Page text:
CODY, Wyo. — The rush to build wind farms to combat climate change is colliding with preservation of one of the U.S. West’s most spectacular predators — the golden eagle — as the species teeters on the edge of decline.
Ground zero in the conflict is Wyoming, a stronghold for golden eagles that soar on seven-foot (two-meter) wings and a favored location for wind farms. As wind turbines proliferate, scientists say deaths from collisions could drive down golden eagle numbers considered stable at best and likely to drop in some areas.
Yet climate change looms as a potentially greater threat: Rising temperatures are projected to reduce golden eagle breeding ranges more than 40% later this century, according to a National Audubon Society analysis.
That leaves golden eagles doubly vulnerable — to the shifting climate and to the wind energy promoted as a solution to that warming world.
“We have some of the best golden eagle populations in Wyoming, but it doesn’t mean the population is not at risk,” said Bryan Bedrosian, conservation director at the Teton Raptor Center in Wilson, Wyo. “As we increase wind development across the U.S., that risk is increasing.”
Turbine blades hundreds of feet long are among myriad threats to golden eagles, which are routinely shot, poisoned by lead, hit by vehicles and electrocuted on power lines.
The tenuous position of golden eagles contrasts with the conservation success of their avian cousins, bald eagles, whose numbers have quadrupled since 2009. There are about 350,000 bald eagles in the U.S., versus about 40,000 golden eagles, which need much larger areas to survive and are more inclined to have trouble with humans.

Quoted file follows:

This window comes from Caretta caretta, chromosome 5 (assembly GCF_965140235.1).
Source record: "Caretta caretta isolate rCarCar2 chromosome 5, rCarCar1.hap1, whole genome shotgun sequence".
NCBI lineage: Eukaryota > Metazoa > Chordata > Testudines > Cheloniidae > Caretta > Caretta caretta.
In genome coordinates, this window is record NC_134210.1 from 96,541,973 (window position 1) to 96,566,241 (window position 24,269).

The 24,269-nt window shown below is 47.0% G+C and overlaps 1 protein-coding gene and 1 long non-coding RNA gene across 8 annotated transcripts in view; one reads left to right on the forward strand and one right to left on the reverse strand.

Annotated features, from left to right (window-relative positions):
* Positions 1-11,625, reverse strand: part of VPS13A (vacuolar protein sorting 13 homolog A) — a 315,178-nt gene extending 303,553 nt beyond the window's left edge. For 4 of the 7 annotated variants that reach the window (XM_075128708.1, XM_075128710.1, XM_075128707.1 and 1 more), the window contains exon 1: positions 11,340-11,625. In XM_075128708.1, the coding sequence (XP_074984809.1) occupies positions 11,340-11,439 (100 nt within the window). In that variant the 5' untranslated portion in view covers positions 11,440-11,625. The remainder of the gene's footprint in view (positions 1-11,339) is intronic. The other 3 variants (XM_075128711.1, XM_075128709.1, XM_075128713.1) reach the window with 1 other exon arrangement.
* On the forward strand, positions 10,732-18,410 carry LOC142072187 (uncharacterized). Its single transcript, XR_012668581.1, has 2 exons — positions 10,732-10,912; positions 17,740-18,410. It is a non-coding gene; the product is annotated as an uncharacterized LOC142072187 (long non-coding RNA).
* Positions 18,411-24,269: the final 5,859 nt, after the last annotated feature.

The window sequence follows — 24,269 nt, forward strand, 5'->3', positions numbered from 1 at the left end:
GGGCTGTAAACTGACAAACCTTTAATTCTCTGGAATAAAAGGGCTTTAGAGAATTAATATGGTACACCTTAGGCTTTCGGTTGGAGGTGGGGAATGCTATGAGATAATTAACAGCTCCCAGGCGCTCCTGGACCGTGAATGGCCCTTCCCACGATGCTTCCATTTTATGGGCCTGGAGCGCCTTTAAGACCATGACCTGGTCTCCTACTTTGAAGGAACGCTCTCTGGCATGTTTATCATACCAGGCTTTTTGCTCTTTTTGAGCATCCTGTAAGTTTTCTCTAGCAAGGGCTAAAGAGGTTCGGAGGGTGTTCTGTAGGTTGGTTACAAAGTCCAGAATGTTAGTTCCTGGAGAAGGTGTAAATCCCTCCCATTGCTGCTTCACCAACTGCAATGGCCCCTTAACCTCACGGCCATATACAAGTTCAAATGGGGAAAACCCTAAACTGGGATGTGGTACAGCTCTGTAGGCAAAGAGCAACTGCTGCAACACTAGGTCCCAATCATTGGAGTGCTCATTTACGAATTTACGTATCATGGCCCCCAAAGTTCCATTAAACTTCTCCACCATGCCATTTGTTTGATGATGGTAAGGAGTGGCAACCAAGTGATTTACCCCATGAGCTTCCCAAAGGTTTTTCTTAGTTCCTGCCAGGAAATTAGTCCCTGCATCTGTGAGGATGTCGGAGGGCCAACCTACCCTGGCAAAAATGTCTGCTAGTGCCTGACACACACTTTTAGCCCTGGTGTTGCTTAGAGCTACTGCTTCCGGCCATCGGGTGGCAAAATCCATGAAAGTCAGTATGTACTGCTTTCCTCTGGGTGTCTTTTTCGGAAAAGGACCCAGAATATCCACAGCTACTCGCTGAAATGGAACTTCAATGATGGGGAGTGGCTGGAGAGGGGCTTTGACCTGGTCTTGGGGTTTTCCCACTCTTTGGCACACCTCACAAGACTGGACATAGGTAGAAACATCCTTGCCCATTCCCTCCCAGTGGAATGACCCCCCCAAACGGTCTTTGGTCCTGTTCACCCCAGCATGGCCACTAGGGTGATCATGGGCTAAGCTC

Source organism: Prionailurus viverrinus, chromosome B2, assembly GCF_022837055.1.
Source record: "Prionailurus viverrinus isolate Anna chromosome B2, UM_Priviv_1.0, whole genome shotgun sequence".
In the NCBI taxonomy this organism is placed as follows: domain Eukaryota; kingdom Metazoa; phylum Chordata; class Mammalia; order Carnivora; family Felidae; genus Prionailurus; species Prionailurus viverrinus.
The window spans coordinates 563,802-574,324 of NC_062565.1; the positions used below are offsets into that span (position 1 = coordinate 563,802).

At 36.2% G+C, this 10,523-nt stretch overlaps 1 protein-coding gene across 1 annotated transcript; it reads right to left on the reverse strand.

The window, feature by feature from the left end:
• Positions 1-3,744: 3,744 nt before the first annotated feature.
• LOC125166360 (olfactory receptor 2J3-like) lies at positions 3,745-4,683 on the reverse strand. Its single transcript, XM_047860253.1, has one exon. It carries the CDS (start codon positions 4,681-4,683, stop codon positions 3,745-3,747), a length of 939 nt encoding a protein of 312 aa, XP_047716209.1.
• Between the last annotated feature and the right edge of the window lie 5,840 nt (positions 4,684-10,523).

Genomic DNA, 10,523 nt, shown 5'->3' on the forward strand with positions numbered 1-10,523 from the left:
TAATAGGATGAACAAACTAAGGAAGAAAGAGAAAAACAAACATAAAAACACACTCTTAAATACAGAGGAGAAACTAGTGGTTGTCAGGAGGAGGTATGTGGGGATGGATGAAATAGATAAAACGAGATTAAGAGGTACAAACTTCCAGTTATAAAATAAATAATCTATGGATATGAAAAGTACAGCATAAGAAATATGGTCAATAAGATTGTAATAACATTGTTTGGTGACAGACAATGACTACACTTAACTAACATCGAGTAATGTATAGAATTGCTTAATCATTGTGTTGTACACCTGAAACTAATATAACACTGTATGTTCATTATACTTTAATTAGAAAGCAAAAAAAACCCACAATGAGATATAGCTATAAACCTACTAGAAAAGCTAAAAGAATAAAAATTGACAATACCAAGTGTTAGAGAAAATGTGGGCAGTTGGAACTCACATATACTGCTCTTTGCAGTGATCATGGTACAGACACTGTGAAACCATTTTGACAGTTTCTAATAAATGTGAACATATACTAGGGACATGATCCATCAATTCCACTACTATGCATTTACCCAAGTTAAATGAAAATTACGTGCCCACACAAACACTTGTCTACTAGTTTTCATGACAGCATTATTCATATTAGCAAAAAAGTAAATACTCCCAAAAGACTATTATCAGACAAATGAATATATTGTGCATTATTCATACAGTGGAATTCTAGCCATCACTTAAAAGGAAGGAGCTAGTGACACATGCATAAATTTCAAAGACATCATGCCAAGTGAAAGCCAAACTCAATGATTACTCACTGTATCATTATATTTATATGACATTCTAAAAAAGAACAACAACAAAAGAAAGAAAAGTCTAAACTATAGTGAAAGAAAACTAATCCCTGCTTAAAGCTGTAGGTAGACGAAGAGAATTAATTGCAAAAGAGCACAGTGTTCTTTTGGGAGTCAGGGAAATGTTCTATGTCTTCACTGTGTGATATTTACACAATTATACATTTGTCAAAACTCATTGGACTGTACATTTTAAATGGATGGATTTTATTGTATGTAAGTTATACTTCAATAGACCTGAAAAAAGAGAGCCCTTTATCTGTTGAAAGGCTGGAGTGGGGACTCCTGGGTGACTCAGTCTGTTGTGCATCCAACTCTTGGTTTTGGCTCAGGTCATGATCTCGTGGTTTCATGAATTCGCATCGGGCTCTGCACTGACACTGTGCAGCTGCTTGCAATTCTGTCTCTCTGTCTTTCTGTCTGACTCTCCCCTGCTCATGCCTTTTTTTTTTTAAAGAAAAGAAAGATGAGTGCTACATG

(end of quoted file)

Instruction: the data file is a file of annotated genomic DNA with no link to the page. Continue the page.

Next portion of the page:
Federal officials have tried to curb turbine deaths, while avoiding any slowdown in the growth of wind power — a key piece of President Joe Biden’s climate agenda. Wind energy is essential to the mix of sources that will power our homes and charge our electric cars.
In April, a Florida-based power company pleaded guilty to criminal charges after its wind turbines killed more than 100 golden eagles in eight states. It was the third conviction of a major wind company for killing eagles in a decade.
Dangling from a rope 30 feet (9 meters) above the ground with a canvas bag slung around his neck, Bedrosian shouldered his way into a golden eagle nest lodged in a cliff ledge. The scientist made an awkward grab for the young eagle in the nest, slid a leather hood over its head then wrestled it into the bag.
The six-week-old bird was lowered and carefully extracted by Bedrosian’s colleague, Charles Preston, a zip tie around its feet as a precaution against inch-long talons.
“The key is not to forget later to cut the zip tie,” Bedrosian said.
The eaglet went on a scale — about seven pounds (3.2 kilograms). Bedrosian drew some blood from a wing to test for lead exposure, and Preston clamped a metal identification band onto each leg.
Golden eagles don’t mate until about 5 years old and produce about one chick every two years, so adult eagle deaths have outsized impacts on the population, said Bedrosian.